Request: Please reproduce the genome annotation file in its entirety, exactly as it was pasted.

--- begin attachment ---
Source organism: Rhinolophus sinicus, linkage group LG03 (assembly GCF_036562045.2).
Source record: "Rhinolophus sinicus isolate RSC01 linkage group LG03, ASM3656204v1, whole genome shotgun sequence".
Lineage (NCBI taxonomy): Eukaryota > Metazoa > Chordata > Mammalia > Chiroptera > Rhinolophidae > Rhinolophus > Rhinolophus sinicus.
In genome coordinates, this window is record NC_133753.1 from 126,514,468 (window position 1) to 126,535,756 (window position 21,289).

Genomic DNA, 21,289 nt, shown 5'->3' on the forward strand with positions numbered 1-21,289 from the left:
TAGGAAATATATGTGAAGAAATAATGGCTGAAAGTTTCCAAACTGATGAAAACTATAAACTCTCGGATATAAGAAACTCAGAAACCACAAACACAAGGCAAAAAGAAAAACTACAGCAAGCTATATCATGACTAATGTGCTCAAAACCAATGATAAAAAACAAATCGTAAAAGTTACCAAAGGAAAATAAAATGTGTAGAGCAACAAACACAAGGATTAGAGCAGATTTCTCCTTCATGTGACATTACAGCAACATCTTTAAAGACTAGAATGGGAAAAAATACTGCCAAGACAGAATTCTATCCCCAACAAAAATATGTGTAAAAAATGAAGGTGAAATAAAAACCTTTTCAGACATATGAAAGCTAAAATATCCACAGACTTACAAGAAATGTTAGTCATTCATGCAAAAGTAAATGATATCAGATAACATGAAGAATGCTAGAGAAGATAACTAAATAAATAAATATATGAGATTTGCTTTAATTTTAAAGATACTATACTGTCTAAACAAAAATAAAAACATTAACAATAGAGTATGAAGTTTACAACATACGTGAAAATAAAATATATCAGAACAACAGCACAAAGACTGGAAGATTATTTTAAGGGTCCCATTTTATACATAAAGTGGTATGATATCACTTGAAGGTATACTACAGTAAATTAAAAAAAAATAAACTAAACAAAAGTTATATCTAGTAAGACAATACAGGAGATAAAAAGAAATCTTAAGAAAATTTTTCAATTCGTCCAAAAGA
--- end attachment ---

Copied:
Source organism: Rhinolophus sinicus, linkage group LG03 (assembly GCF_036562045.2).
Source record: "Rhinolophus sinicus isolate RSC01 linkage group LG03, ASM3656204v1, whole genome shotgun sequence".
Lineage (NCBI taxonomy): Eukaryota > Metazoa > Chordata > Mammalia > Chiroptera > Rhinolophidae > Rhinolophus > Rhinolophus sinicus.
In genome coordinates, this window is record NC_133753.1 from 126,514,468 (window position 1) to 126,535,756 (window position 21,289).

Genomic DNA, 21,289 nt, shown 5'->3' on the forward strand with positions numbered 1-21,289 from the left:
TAGGAAATATATGTGAAGAAATAATGGCTGAAAGTTTCCAAACTGATGAAAACTATAAACTCTCGGATATAAGAAACTCAGAAACCACAAACACAAGGCAAAAAGAAAAACTACAGCAAGCTATATCATGACTAATGTGCTCAAAACCAATGATAAAAAACAAATCGTAAAAGTTACCAAAGGAAAATAAAATGTGTAGAGCAACAAACACAAGGATTAGAGCAGATTTCTCCTTCATGTGACATTACAGCAACATCTTTAAAGACTAGAATGGGAAAAAATACTGCCAAGACAGAATTCTATCCCCAACAAAAATATGTGTAAAAAATGAAGGTGAAATAAAAACCTTTTCAGACATATGAAAGCTAAAATATCCACAGACTTACAAGAAATGTTAGTCATTCATGCAAAAGTAAATGATATCAGATAACATGAAGAATGCTAGAGAAGATAACTAAATAAATAAATATATGAGATTTGCTTTAATTTTAAAGATACTATACTGTCTAAACAAAAATAAAAACATTAACAATAGAGTATGAAGTTTACAACATACGTGAAAATAAAATATATCAGAACAACAGCACAAAGACTGGAAGATTATTTTAAGGGTCCCATTTTATACATAAAGTGGTATGATATCACTTGAAGGTATACTACAGTAAATTAAAAAAAAATAAACTAAACAAAAGTTATATCTAGTAAGACAATACAGGAGATAAAAAGAAATCTTAAGAAAATTTTTCAATTCGTCCAAAAGA